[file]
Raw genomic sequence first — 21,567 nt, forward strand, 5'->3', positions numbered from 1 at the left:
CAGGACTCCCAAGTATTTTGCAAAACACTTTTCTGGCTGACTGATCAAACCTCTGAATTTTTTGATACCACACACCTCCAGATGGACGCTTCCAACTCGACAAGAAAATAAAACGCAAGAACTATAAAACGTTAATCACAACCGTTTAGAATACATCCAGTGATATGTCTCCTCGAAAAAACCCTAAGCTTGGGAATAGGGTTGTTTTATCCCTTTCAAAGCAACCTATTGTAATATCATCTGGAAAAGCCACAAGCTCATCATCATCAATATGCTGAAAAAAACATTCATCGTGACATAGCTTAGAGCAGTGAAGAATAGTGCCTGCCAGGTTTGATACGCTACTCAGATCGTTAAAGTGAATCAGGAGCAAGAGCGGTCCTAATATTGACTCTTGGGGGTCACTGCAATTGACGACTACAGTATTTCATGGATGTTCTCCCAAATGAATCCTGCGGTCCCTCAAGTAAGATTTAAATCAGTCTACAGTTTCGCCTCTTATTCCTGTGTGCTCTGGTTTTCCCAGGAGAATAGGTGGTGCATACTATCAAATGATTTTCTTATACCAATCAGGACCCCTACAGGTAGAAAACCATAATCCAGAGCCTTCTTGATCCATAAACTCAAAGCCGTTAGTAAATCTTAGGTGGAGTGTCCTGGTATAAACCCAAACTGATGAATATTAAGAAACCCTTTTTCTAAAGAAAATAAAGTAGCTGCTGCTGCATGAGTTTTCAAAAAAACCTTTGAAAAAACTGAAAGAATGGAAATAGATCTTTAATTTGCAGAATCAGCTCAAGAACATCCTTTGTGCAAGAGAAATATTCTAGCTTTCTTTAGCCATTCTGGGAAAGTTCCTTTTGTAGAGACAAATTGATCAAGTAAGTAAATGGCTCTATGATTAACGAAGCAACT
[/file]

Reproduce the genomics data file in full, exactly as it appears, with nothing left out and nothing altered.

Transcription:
Raw genomic sequence first — 21,567 nt, forward strand, 5'->3', positions numbered from 1 at the left:
CAGGACTCCCAAGTATTTTGCAAAACACTTTTCTGGCTGACTGATCAAACCTCTGAATTTTTTGATACCACACACCTCCAGATGGACGCTTCCAACTCGACAAGAAAATAAAACGCAAGAACTATAAAACGTTAATCACAACCGTTTAGAATACATCCAGTGATATGTCTCCTCGAAAAAACCCTAAGCTTGGGAATAGGGTTGTTTTATCCCTTTCAAAGCAACCTATTGTAATATCATCTGGAAAAGCCACAAGCTCATCATCATCAATATGCTGAAAAAAACATTCATCGTGACATAGCTTAGAGCAGTGAAGAATAGTGCCTGCCAGGTTTGATACGCTACTCAGATCGTTAAAGTGAATCAGGAGCAAGAGCGGTCCTAATATTGACTCTTGGGGGTCACTGCAATTGACGACTACAGTATTTCATGGATGTTCTCCCAAATGAATCCTGCGGTCCCTCAAGTAAGATTTAAATCAGTCTACAGTTTCGCCTCTTATTCCTGTGTGCTCTGGTTTTCCCAGGAGAATAGGTGGTGCATACTATCAAATGATTTTCTTATACCAATCAGGACCCCTACAGGTAGAAAACCATAATCCAGAGCCTTCTTGATCCATAAACTCAAAGCCGTTAGTAAATCTTAGGTGGAGTGTCCTGGTATAAACCCAAACTGATGAATATTAAGAAACCCTTTTTCTAAAGAAAATAAAGTAGCTGCTGCTGCATGAGTTTTCAAAAAAACCTTTGAAAAAACTGAAAGAATGGAAATAGATCTTTAATTTGCAGAATCAGCTCAAGAACATCCTTTGTGCAAGAGAAATATTCTAGCTTTCTTTAGCCATTCTGGGAAAGTTCCTTTTGTAGAGACAAATTGATCAAGTAAGTAAATGGCTCTATGATTAACGAAGCAACT